Monday, August 27, 2007

The Cirque De Soleil Model: “Entertaining” Doesn’t Have to Mean Low-Brow

Last week, there was a New York Times article about the recently opened Ripley’s Believe It Or Not and Madame Tussauds attractions in Times Square. The author focused on the appeal of the lurid, the sensational, and the devilishly entertaining, and there’s certainly a lot to be said for these attributes. Heck, sign me up for a ticket to the zombie museum. But when I took off my “entertainment” glasses and put on my museum eyes, my reaction wasn’t amusement. It was distaste. I imagined museum folks reading the article and snapping the paper closed with smug smiles on their faces: "See. This is why we have to avoid Disneyfication." But such arrogance is ill-advised. Ripley's is just a small symbol of the growing challenge for museums to compete for audiences in a growing experience economy.

Museums need to be thinking about the competition—and it’s much bigger and smarter than Ripley’s. It’s easy to look at something like Ripley’s and think: that’s what’s the public wants. But that argument respects our audiences too little. Sure, Ripley’s may be the Star magazine of museums, but a lot more people read Time than the tabloids. Look at the most popular shows on television: Lost, Heroes—these are complex, unusual experiences.

Ripley’s is not the ultimate manifestation of what the public wants. Ripley’s is a remake, a B-movie, most impressive for the extent to which it has reinvented itself. The real story here isn’t about Americans’ continued fascination with shriveled heads; it’s about the extent to which we’ve moved beyond them.

Ripley’s is a circus. What P. T. Barnum did for the big top, Ripley did for the public collection on display. But Barnum and Bailey don’t rule the circus world anymore. The public has moved on. The rise of avant garde performances by Stomp, the Blue Man Group, and most notably, Cirque de Soleil, have changed the landscape of the circus—and by extension, the way museum people should evaluate and judge themselves against entertainment venues.

Over the last twenty years, Cirque de Soleil has grown into arguably the most widespread live entertainment experience in the world. They bring in over 600 million dollars yearly from 13 different shows. They have permanent and traveling shows. Their shows have complex and layered stories, music, and visual effects. They take lots of risks, blending gymnastic feats with made-up languages, intensely engineered sets, sexually explicit content, and interaction with the crowd. Tickets are expensive and hard to come by.

It may be easy to discount Ripley’s as a low-brow diversion, inapplicable to the museum world. It’s much harder to do so with Cirque de Soleil. Cirque successfully draws a diverse audience into an experience that is highly visual, metaphorical, and complex. It’s Ripley’s all grown up, and, in growing up, Cirque achieved some goals that museums still struggle with. It’s an emotional, immersive experience. It’s not just eye candy; it’s art that isn’t afraid to pull punches. And yet instead of repelling people by making them feel stupid, it sucks them in.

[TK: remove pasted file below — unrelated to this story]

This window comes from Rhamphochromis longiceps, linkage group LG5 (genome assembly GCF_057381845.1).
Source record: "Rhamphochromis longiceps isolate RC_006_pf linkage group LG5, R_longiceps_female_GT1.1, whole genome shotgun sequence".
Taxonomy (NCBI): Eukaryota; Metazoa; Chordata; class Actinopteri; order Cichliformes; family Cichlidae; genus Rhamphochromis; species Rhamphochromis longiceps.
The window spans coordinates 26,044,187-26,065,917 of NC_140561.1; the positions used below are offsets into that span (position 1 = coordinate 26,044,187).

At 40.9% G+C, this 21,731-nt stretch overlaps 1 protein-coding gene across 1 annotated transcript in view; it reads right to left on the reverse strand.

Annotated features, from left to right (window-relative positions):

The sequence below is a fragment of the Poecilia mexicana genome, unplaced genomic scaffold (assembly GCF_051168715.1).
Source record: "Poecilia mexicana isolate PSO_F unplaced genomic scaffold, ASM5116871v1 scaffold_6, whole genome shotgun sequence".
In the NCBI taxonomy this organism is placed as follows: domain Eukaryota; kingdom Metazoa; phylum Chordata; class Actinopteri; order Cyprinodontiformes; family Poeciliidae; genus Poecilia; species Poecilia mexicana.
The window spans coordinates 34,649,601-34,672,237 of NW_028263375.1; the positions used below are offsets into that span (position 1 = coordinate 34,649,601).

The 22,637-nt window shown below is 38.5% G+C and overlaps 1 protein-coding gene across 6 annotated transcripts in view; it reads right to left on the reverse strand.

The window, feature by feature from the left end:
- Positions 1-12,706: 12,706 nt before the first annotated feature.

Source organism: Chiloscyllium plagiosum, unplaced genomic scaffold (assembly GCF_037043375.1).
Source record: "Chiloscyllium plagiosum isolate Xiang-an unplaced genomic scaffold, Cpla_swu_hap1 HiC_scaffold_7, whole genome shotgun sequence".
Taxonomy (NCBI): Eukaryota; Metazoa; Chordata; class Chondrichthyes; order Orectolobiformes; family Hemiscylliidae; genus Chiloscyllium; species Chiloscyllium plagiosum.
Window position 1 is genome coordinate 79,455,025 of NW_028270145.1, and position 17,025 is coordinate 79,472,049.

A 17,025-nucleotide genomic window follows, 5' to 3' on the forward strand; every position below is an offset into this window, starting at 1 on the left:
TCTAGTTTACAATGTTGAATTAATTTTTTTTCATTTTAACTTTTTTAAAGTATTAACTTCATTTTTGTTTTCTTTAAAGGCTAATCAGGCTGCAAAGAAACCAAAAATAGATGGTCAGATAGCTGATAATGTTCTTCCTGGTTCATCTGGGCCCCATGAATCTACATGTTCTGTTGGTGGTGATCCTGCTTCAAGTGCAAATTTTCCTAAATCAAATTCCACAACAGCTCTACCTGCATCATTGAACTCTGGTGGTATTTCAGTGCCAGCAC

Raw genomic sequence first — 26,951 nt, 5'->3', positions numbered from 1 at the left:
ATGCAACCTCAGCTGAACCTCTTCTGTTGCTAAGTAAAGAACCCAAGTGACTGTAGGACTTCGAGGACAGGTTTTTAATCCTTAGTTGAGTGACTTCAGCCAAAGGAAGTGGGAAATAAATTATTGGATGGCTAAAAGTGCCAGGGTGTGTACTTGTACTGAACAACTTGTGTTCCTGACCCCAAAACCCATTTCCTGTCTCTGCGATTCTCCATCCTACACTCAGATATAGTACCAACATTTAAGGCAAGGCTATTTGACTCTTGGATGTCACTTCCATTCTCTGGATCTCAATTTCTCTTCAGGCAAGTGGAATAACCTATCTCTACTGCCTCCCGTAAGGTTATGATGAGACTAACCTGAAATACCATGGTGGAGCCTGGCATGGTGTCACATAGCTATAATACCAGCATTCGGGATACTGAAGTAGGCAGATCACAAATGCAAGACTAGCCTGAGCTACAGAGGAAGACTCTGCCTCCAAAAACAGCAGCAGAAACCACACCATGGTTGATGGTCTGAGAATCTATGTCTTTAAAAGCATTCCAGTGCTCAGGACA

I was talking to an investor this weekend who told me how much he hates museums. His wife drags him to the Met and all he wants to do is go to the café. When I told him about some of the things I’m working on, he initially couldn’t grasp the idea of museums as immersive experiences. The reference point that finally got him there was Cirque de Soleil. For him, Cirque means excitement, innovative design, content that makes him think—all the positive associations I want him to have with museums are there.

Maybe Ripley’s isn’t the reference point that excites you when it comes to reformation and revolution in museums. Maybe it’s the Creation Museum. Maybe it’s Cirque de Soleil, or street performance, or farmer’s markets. But the point is that all of these have valid and interesting lessons to teach us about how to reach out to audiences. Sometimes exhibit designers do site reviews when planning major building projects. It always seems most valuable when they venture outside the museum to retail venues, web venues, thinking to themselves: “How would Sephora do a museum? How would YouTube do a museum?”

How would Cirque de Soleil do a museum? Maybe it’s time to slap on some leotards and find out.

2 comments, add yours!:

Dilettante Ventures said...

We recently posted about art-life-entertainment distinctions drawn out by David Robbins. it isn't much of a stretch to relate them to this discussion, especially the notion of "high entertainment."

Here and here.

Suzanne said...

Very interesting, Nina. I just wanted to point out that Barnum, in fact, was a pioneer of this immersive, spectacular, emotional museum experience. His American Museum on Broadway in NYC, 1840-1864, was a four-story megamuseum, with cabinet-of-curiosity type collections, beautiful baby contests, morally uplifting theater about slavery and temperance, blockbuster exhibitions, parades, music, etc. It was all deliberately lowbrow, though aspirational; exhibits and presentations were full of middle-class values around family and public piety. When museums like the AMNH and the Wadsworth Atheneum were established later in the century, they were reacting specifically against Barnum's spectacular museum model. Barnum was a genius at finding out what people wanted to see, and creating an experience around it, and though we've moved beyond the content of his experiences (minstrel shows, freak shows, shrunken heads), there's definitely something to learn from his strategies.